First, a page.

Science Policy
day one project

Advance open science through robust data privacy measures

02.09.24 | 4 min read | Text by Alyssa Columbus

In an era of accelerating advancements in data collection and analysis, realizing the full potential of open science hinges on balancing data accessibility and privacy. As we move towards a more open scientific environment, the volume of sensitive data being shared is swiftly increasing. While open science presents an opportunity to fast-track scientific discovery, it also poses a risk to privacy if not managed correctly.

Building on existing data and privacy efforts, the White House and federal science agencies should collaborate to develop and implement clear standards for research data privacy across the data management and sharing life cycle.


Federal agencies’ open data initiatives are a milestone in the move towards open science. They have the potential to foster greater collaboration, transparency, and innovation in the U.S. scientific ecosystem and lead to a new era of discovery. However, a shift towards open data also poses challenges for privacy, as sharing research data openly can expose personal or sensitive information when done without the appropriate care, methods, and tools. Addressing this challenge requires new policies and technologies that allow for open data sharing while also protecting individual privacy.

The U.S. government has shown a strong commitment to addressing data privacy challenges in various scientific and technological contexts. This commitment is underpinned by laws and regulations such as the Health Insurance Portability and Accountability Act and the regulations for human subjects research (e.g., Code of Federal Regulations Title 45, Part 46). These regulations provide a legal framework for protecting sensitive and identifiable information, which is crucial in the context of open science.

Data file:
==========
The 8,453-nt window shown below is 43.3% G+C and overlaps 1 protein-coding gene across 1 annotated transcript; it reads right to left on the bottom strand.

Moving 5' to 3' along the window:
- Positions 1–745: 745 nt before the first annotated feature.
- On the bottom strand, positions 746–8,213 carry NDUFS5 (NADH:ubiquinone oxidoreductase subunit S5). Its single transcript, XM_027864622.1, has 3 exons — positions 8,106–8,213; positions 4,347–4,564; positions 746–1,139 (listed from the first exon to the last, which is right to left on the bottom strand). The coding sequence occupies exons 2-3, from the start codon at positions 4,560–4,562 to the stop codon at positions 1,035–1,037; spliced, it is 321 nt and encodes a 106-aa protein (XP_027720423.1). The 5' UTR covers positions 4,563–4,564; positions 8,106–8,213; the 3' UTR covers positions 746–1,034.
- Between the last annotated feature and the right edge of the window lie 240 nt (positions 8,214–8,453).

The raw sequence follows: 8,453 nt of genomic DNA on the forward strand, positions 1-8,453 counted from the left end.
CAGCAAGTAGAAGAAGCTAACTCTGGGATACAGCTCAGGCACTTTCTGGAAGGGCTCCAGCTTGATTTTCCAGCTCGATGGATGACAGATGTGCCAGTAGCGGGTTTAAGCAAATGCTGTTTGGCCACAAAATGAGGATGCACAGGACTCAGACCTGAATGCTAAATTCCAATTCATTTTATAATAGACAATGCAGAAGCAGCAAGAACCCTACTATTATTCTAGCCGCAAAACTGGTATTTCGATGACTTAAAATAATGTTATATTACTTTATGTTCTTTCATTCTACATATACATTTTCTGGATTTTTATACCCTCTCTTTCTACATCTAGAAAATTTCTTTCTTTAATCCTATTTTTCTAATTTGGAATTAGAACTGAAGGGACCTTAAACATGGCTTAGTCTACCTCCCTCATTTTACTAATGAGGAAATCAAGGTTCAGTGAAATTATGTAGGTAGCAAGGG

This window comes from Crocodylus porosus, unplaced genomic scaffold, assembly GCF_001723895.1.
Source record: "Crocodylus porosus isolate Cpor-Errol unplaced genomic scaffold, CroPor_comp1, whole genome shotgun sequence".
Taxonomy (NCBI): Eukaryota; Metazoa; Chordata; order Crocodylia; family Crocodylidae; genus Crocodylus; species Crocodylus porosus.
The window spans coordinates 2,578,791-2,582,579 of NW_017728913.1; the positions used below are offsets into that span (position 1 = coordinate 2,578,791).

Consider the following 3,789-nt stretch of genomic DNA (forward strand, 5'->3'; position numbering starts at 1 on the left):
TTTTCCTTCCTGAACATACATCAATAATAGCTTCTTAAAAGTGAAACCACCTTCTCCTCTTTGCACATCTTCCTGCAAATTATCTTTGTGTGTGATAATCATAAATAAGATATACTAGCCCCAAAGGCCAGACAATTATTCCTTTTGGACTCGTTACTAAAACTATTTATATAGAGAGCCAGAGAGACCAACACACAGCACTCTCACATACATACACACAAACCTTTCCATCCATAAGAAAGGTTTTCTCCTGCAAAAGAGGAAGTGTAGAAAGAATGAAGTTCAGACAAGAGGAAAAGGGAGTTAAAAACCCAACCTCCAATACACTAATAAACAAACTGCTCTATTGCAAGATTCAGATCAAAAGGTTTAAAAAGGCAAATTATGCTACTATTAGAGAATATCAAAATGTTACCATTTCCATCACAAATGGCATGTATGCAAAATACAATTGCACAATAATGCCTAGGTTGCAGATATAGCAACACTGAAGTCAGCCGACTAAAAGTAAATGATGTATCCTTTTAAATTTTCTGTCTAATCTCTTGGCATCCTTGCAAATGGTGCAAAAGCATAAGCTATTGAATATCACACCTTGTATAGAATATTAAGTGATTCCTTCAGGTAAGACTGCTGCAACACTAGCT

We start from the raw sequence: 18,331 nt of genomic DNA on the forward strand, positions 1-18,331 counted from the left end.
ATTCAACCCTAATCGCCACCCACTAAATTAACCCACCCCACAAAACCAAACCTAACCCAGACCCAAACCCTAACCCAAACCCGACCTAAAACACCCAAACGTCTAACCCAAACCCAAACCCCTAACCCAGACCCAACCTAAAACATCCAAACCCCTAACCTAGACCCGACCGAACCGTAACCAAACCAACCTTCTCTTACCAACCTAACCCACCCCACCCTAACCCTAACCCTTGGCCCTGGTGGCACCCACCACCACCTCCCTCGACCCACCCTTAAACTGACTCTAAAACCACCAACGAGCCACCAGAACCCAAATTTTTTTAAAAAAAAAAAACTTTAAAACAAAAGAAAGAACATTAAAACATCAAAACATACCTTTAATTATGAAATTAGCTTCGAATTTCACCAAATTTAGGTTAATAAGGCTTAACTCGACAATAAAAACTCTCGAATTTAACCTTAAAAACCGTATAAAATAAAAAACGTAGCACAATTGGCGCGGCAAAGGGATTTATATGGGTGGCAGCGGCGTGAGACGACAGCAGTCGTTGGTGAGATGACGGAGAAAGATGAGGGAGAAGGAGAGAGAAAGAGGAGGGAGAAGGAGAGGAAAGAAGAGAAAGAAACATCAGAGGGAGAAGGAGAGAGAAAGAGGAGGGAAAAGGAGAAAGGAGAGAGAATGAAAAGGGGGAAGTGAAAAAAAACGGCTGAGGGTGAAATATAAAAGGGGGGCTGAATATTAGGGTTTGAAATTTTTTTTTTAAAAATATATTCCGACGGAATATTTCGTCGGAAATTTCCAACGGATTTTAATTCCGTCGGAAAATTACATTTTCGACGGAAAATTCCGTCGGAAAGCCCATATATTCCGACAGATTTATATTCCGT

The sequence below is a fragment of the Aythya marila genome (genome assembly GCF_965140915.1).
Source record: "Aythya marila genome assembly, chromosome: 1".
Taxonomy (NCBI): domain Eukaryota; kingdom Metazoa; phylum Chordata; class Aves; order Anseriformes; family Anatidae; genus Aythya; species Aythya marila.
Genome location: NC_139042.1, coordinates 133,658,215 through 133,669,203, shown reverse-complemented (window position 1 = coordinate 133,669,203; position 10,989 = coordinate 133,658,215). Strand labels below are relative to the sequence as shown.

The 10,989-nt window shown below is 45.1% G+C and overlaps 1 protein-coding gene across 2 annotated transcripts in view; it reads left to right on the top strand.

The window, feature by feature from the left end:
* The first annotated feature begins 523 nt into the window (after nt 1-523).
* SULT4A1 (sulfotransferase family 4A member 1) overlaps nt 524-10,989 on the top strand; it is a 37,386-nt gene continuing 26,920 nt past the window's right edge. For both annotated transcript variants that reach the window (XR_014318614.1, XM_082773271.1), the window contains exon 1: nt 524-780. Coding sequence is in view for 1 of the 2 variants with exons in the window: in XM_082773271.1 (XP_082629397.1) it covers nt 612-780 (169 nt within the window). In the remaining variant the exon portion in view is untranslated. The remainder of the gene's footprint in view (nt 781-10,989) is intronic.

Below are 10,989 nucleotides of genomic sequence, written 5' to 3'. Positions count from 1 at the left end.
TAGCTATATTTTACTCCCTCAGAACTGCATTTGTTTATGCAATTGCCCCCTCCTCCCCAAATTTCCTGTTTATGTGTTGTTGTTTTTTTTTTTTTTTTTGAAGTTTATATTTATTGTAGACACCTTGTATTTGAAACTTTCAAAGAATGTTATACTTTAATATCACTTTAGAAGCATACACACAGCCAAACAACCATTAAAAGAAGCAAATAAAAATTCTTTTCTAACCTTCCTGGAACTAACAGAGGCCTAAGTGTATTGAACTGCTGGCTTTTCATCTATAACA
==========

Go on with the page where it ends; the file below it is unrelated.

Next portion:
The White House Office of Science and Technology Policy (OSTP) has spearheaded the “National Strategy to Advance Privacy-Preserving Data Sharing and Analytics,” aiming to further the development of these technologies to maximize their benefits equitably, promote trust, and mitigate risks. The National Institutes of Health (NIH) operate an internal Privacy Program, responsible for protecting sensitive and identifiable information within NIH work. The National Science Foundation (NSF) complements these efforts with a multidisciplinary approach through programs like the Secure and Trustworthy Cyberspace program, aiming to develop new ways to design, build, and operate cyber systems, protect existing infrastructure, and motivate and educate individuals about cybersecurity.

Given the unique challenges within the open science context and the wide reach of open data initiatives across the scientific ecosystem, there remains a need for further development of clear policies and frameworks that protect privacy while also facilitating the efficient sharing of scientific data. Coordinated efforts across the federal government could ensure these policies are adaptable, comprehensive, and aligned with the rapidly evolving landscape of scientific research and data technologies.


To clarify standards and best practices for research data privacy:

To ensure best practices are used in federally funded research:

To catalyze continued improvements in data privacy technologies:

To facilitate inter-agency coordination:

To learn more about the importance of opening science and to read the rest of the published memos, visit the Open Science Policy sprint landing page.